Fermentation of Olive Fruit

Authored by: Francisco Noé Arroyo-López , Joaquín Bautista-Gallego , Verónica Romero-Gil , Jose María Baquero , Pedro García-García , Rufino Jiménez-Díaz , Antonio López- López , Francisco Rodríguez-Gómez , Antonio Garrido-Fernández

Handbook of Plant-Based Fermented Food and Beverage Technology

Print publication date:  May  2012
Online publication date:  May  2012

Print ISBN: 9781439849040
eBook ISBN: 9781439870693
Adobe ISBN:

10.1201/b12055-17

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Abstract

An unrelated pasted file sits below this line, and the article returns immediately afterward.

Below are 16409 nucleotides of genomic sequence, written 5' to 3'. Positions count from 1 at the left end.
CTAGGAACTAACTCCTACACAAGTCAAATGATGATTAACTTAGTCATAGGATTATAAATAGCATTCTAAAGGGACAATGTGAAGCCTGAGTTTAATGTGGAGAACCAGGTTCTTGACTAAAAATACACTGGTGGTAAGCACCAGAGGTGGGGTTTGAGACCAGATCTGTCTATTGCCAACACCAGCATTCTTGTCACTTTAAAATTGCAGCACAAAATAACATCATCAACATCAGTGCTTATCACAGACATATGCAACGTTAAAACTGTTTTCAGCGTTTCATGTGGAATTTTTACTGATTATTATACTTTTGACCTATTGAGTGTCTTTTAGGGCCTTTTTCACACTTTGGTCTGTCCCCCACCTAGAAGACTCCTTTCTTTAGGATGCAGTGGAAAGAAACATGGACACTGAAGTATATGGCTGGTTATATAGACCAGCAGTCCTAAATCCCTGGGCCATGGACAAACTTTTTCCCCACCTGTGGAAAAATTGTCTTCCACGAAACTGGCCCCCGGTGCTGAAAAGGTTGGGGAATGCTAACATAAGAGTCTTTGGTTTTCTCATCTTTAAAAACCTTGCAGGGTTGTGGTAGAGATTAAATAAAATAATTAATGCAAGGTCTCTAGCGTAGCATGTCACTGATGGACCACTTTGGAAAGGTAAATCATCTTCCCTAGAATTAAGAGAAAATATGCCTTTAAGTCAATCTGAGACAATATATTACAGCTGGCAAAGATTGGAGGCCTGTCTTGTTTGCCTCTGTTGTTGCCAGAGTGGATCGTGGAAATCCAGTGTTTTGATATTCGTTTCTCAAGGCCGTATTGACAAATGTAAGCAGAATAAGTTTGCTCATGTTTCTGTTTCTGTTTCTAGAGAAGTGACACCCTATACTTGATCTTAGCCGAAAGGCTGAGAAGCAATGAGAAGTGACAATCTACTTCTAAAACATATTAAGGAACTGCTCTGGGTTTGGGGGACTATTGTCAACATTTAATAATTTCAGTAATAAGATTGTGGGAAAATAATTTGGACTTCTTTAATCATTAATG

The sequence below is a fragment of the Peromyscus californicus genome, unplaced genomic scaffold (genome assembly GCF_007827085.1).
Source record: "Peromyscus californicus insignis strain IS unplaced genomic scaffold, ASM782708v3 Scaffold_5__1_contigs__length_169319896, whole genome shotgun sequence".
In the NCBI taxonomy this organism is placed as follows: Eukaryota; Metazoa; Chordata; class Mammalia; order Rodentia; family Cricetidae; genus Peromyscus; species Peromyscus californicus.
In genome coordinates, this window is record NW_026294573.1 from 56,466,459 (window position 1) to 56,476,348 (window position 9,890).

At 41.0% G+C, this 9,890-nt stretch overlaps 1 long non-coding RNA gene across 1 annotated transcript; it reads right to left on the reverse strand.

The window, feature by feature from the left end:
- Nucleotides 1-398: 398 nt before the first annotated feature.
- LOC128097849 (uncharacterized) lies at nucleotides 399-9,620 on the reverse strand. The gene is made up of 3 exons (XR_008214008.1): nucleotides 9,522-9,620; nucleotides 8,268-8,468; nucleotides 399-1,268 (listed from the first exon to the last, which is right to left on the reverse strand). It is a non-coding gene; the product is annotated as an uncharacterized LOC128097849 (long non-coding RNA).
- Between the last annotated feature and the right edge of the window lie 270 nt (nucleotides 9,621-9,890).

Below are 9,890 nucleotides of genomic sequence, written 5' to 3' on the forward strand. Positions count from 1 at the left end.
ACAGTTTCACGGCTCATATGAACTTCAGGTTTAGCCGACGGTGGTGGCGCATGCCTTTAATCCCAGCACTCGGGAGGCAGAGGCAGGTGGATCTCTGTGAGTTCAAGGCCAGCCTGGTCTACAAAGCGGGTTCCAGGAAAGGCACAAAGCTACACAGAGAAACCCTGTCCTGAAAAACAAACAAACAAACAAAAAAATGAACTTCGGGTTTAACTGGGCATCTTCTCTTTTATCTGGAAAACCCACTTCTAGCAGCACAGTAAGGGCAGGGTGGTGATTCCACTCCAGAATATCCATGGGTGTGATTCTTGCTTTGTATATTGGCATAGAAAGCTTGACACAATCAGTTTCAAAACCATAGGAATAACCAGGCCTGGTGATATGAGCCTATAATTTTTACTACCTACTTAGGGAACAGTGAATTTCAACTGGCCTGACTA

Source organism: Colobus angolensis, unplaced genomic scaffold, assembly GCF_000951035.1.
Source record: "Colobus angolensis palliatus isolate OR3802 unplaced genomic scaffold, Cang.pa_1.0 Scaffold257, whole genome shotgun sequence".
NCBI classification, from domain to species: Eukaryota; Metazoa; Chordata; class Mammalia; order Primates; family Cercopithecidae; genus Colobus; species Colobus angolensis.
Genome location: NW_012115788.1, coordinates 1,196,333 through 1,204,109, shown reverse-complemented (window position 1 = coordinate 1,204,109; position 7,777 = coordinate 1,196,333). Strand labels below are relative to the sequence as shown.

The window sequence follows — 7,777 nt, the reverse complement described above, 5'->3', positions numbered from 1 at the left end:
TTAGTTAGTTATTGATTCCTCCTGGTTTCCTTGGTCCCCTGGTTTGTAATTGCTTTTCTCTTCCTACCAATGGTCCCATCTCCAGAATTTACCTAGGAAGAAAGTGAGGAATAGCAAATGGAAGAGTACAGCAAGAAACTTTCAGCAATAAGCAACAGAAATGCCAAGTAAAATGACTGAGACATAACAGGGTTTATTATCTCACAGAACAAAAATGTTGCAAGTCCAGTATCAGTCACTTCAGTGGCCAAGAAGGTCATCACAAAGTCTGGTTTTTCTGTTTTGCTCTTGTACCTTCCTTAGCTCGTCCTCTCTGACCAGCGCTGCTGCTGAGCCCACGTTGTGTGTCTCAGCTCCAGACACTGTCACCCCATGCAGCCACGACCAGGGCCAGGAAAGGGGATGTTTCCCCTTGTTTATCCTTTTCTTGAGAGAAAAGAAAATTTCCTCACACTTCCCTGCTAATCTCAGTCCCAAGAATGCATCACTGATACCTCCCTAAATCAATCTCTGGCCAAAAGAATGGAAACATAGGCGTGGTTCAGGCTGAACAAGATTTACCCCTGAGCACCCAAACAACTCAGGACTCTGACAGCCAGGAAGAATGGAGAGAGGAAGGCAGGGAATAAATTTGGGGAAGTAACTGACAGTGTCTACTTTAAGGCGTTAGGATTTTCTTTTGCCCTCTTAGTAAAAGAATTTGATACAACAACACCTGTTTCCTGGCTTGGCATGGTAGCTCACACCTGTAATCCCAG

The olive fruit is a drupe. It has a bitter component (the glucoside oleuropein), a low sugar concentration (2.6%–6.0%), and a high oil content (10%–30%). Such characteristics prevent olives from being consumed directly from the tree and promote diverse processes to make them edible, which can slightly differ between areas of production (Garrido Fernández et al. 1997). The Trade Standard Applying to Table Olives (International Olive Oil Council [IOOC] 2004) defined this food as “the product obtained from suitable olive cultivars, processed to remove their natural bitterness, and preserved (by natural fermentation, heat treatment, or preservatives) with or without brine until consumption.”

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